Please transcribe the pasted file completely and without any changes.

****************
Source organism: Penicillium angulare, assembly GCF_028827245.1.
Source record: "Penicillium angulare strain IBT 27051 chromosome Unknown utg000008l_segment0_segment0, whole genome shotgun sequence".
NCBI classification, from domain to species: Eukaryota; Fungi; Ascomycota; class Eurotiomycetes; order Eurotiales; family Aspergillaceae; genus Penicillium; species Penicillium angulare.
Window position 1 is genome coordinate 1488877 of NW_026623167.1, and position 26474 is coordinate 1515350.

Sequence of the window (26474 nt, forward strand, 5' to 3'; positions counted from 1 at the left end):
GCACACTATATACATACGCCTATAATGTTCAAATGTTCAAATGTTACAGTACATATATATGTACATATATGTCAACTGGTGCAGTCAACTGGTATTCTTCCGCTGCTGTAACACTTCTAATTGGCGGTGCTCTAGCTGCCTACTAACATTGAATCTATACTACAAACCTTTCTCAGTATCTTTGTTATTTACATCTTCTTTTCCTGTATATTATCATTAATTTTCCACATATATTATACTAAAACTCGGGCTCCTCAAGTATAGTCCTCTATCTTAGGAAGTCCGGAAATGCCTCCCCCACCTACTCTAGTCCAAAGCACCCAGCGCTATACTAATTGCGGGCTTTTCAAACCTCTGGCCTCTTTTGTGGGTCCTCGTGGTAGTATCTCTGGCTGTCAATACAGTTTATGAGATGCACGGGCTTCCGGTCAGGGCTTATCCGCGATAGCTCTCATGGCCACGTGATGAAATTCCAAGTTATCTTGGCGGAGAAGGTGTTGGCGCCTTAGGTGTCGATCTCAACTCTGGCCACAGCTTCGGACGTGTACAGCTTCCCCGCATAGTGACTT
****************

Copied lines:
Source organism: Penicillium angulare, assembly GCF_028827245.1.
Source record: "Penicillium angulare strain IBT 27051 chromosome Unknown utg000008l_segment0_segment0, whole genome shotgun sequence".
NCBI classification, from domain to species: Eukaryota; Fungi; Ascomycota; class Eurotiomycetes; order Eurotiales; family Aspergillaceae; genus Penicillium; species Penicillium angulare.
Window position 1 is genome coordinate 1488877 of NW_026623167.1, and position 26474 is coordinate 1515350.

Sequence of the window (26474 nt, forward strand, 5' to 3'; positions counted from 1 at the left end):
GCACACTATATACATACGCCTATAATGTTCAAATGTTCAAATGTTACAGTACATATATATGTACATATATGTCAACTGGTGCAGTCAACTGGTATTCTTCCGCTGCTGTAACACTTCTAATTGGCGGTGCTCTAGCTGCCTACTAACATTGAATCTATACTACAAACCTTTCTCAGTATCTTTGTTATTTACATCTTCTTTTCCTGTATATTATCATTAATTTTCCACATATATTATACTAAAACTCGGGCTCCTCAAGTATAGTCCTCTATCTTAGGAAGTCCGGAAATGCCTCCCCCACCTACTCTAGTCCAAAGCACCCAGCGCTATACTAATTGCGGGCTTTTCAAACCTCTGGCCTCTTTTGTGGGTCCTCGTGGTAGTATCTCTGGCTGTCAATACAGTTTATGAGATGCACGGGCTTCCGGTCAGGGCTTATCCGCGATAGCTCTCATGGCCACGTGATGAAATTCCAAGTTATCTTGGCGGAGAAGGTGTTGGCGCCTTAGGTGTCGATCTCAACTCTGGCCACAGCTTCGGACGTGTACAGCTTCCCCGCATAGTGACTT